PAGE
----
His son, who we called Joe Ben, was fluent in the local French. He related that Mr. Carrière would bring them presents, and always had a bottle of wine, to loosen up the tongues of his storytellers. His daughter, Leona Thurman of Potosi had her dad’s autographed copy of the Carrière book, of which she let me make a copy.
Unlike the Uncle Remus book, the audience for the Carrière collection was very limited. With the impending death of the language they were told in, the stories nearly died out here. His book contains 73 contes, written in French, in a phonetic way as to be able to hear exactly how the miners spoke. For the bizarre looking script to make sense, it is necessary to read the stories out loud, to hear them. Simply looking at them, they seem garbled. There is an English synopsis at the beginning of each story.
So now we have collections of African Folk-Tales from three regions, in the styles of Southern English, the Creole dialect of Louisiana, and Missouri French.
Most of the Bouki pi Lapin contes are humorous, with Bouki being the dupe, and Lapin coming out on top. While reading them Bugs Bunny immediately popped into my head. With Daffy Duck taking the place of the Bouki, I can imagine him saying to Lapin, “you’re diths-picable”. It might be that the guys at Warner Brothers who came up with Bugs and Daffy, grew up hearing Uncle Remus. An idea to pursue. If my memory serves me correctly, Bugs Bunny even did a version of the Tar Baby. Upon meeting her he says “What’s up Doc”? When she doesn’t answer him, he gets pissed and slaps her, getting first one, than all four paws stuck to the cute gal with the dress and straw hat. Lots of folks should remember the classic trickster line from Rabbit. “Oh please don’t throw me in the briar patch, throw me down the well.” So depending on the version, the farmer, fox, or bouki, threw Rabbit in the briar patch, which is exactly where he wanted to be.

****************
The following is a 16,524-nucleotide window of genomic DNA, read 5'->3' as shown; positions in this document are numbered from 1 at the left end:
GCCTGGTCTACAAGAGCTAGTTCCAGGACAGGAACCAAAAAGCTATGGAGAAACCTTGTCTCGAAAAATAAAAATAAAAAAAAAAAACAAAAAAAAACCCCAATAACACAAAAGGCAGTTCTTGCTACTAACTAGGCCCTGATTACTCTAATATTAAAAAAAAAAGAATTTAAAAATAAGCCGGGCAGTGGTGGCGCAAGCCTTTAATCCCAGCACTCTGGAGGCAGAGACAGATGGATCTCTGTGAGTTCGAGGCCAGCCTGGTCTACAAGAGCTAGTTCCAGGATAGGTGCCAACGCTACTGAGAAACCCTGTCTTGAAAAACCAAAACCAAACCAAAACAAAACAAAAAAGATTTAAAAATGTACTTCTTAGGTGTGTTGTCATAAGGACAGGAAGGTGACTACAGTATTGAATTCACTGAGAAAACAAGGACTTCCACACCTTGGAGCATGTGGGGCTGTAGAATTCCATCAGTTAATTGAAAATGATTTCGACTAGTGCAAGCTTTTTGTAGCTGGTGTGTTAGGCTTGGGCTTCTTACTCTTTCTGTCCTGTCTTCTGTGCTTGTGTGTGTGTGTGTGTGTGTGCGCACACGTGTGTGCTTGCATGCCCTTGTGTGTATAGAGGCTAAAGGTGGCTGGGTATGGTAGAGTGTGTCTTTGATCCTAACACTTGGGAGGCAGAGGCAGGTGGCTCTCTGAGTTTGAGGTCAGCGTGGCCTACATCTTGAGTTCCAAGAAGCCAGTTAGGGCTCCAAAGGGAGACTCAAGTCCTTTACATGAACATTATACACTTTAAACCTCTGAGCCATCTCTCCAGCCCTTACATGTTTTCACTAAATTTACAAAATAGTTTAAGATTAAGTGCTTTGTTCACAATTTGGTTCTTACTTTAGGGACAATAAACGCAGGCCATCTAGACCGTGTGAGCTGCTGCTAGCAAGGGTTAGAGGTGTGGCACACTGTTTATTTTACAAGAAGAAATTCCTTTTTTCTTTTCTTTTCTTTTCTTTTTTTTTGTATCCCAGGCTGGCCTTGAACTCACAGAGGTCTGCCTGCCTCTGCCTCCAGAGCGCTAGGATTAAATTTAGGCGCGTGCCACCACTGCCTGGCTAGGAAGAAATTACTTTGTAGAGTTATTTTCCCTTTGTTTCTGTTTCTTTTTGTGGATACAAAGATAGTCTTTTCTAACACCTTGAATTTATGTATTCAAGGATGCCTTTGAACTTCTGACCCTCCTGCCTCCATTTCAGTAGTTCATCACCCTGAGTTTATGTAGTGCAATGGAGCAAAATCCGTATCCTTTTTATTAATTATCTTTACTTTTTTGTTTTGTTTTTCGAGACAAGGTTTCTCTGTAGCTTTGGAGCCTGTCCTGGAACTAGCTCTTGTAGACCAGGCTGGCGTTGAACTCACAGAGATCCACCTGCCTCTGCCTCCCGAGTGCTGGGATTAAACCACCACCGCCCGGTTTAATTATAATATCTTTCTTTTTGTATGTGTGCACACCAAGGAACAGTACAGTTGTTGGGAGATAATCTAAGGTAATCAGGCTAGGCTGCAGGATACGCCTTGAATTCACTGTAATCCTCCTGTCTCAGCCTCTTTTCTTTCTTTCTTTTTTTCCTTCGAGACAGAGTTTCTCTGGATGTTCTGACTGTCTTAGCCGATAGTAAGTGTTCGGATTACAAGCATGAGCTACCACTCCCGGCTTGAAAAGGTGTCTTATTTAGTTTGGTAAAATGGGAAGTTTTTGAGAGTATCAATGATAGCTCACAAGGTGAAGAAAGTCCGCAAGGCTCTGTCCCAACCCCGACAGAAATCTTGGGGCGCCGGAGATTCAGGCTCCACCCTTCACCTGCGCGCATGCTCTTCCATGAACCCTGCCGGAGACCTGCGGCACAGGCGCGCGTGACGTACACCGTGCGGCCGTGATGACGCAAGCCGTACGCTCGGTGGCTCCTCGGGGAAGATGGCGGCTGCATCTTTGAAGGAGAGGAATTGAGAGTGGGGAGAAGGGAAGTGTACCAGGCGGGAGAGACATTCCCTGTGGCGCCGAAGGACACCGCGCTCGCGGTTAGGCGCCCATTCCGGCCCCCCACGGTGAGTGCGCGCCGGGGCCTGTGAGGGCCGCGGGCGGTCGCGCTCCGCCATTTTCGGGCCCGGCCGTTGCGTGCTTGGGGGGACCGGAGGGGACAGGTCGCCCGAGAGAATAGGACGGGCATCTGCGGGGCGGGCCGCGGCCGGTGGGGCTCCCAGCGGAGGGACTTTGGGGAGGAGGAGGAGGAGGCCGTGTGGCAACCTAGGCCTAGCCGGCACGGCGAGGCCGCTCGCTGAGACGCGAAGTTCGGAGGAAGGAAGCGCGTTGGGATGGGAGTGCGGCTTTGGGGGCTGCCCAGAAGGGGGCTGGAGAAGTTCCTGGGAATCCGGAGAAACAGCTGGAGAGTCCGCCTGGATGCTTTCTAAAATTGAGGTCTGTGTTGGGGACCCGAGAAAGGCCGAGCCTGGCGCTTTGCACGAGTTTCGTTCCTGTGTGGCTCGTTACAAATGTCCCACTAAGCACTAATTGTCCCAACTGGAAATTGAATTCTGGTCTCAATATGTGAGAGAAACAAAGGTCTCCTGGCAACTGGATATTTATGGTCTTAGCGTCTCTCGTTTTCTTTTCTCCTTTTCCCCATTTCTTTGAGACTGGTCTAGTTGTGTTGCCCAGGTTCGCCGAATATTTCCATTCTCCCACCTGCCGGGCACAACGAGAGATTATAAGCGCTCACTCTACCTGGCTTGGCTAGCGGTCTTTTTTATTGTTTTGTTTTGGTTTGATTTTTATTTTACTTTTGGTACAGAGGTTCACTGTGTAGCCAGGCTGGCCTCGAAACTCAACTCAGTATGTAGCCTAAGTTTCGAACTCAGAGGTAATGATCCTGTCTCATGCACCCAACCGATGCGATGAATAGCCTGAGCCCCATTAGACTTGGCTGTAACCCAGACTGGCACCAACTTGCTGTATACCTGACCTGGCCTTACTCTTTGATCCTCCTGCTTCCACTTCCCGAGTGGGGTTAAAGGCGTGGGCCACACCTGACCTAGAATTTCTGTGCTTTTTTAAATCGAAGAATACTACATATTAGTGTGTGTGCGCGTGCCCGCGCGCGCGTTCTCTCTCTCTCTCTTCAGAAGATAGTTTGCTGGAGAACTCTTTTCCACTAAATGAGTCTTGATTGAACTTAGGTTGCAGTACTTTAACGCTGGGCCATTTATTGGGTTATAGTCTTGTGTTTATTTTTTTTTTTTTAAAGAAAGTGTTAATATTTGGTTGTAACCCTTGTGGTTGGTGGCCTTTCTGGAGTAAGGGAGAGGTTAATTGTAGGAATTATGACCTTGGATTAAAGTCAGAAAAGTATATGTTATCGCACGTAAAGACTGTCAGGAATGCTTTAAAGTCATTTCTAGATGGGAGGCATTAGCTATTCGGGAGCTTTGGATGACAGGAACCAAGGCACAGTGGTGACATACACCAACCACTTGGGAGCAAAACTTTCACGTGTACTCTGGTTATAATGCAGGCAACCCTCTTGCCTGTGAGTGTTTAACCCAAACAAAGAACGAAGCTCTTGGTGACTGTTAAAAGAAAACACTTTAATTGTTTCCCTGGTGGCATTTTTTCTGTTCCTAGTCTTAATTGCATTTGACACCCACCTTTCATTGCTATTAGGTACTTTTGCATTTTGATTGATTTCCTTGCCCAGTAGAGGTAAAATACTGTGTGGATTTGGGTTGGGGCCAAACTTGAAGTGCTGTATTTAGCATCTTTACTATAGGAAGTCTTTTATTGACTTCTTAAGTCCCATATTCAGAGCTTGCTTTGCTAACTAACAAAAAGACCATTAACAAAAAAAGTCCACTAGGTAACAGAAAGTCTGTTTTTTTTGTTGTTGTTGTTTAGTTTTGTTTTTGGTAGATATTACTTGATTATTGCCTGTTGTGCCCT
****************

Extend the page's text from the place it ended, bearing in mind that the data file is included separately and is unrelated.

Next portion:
In one story from the Louisiana, 1895 Fortier book where Lapin is not included, Bouki is a very malicious creature. The parents of three daughters kept them in a tree house for safety. The sly Bouki after being rejected many times by the daughters finally convinces them into pulling him up in the basket used for hauling up their food deliveries. He then murders them while they sleep. Their mother, upon discovering this crime, cons him into putting his head in her lap so she can delouse him. Upon falling asleep in her lap, she cuts his throat in revenge. This is the true nature of the hyena: cunning, and bloodthirsty. Hyenas run in packs at night, and can kill an adult lion if persistent enough.
One day in 1980 at the Potosi home of Ida Portell; While “looking at the TV” as she used to say, a hyena came into view. I said to her, mais gardez donc, ça c’est un bouki. She says “pew, il est laid, comme le guiable” (he is ugly as the devil). It is important to remember, no one who told these stories in Missouri for 300 years, knew what a bouki was, nor had seen or could describe a hyena. Now after hearing the stories all her life, she finally got to see what he looked like.
So what the Missouri Créoles thought were French or Canadian folktales, are in fact African stories their ancestors had learned from their slaves. Over time, and with the abolishment of slavery in 1865, these stories blended into the collective memory of their European, and Canadian heritage.
It would be interesting to know if any stories from the Indian ancestors became part of the Créole repertoire.
Be sure and check out our websites and Facebook groups:
Old Mines French, and L’Académie Français du Pays des Illinois.
Next time; the story of Bouki pi Lapin growing wheat together. Lapin is lazy and has to leave to be a god-father, more than once. Bouki is stuck working in the heat. What Lapin is doing, is sneaking into the cellar of Bouki house, eating his butter, and stealing water. When Bouki finds out, he makes a catin de gomme, to catch and punish him.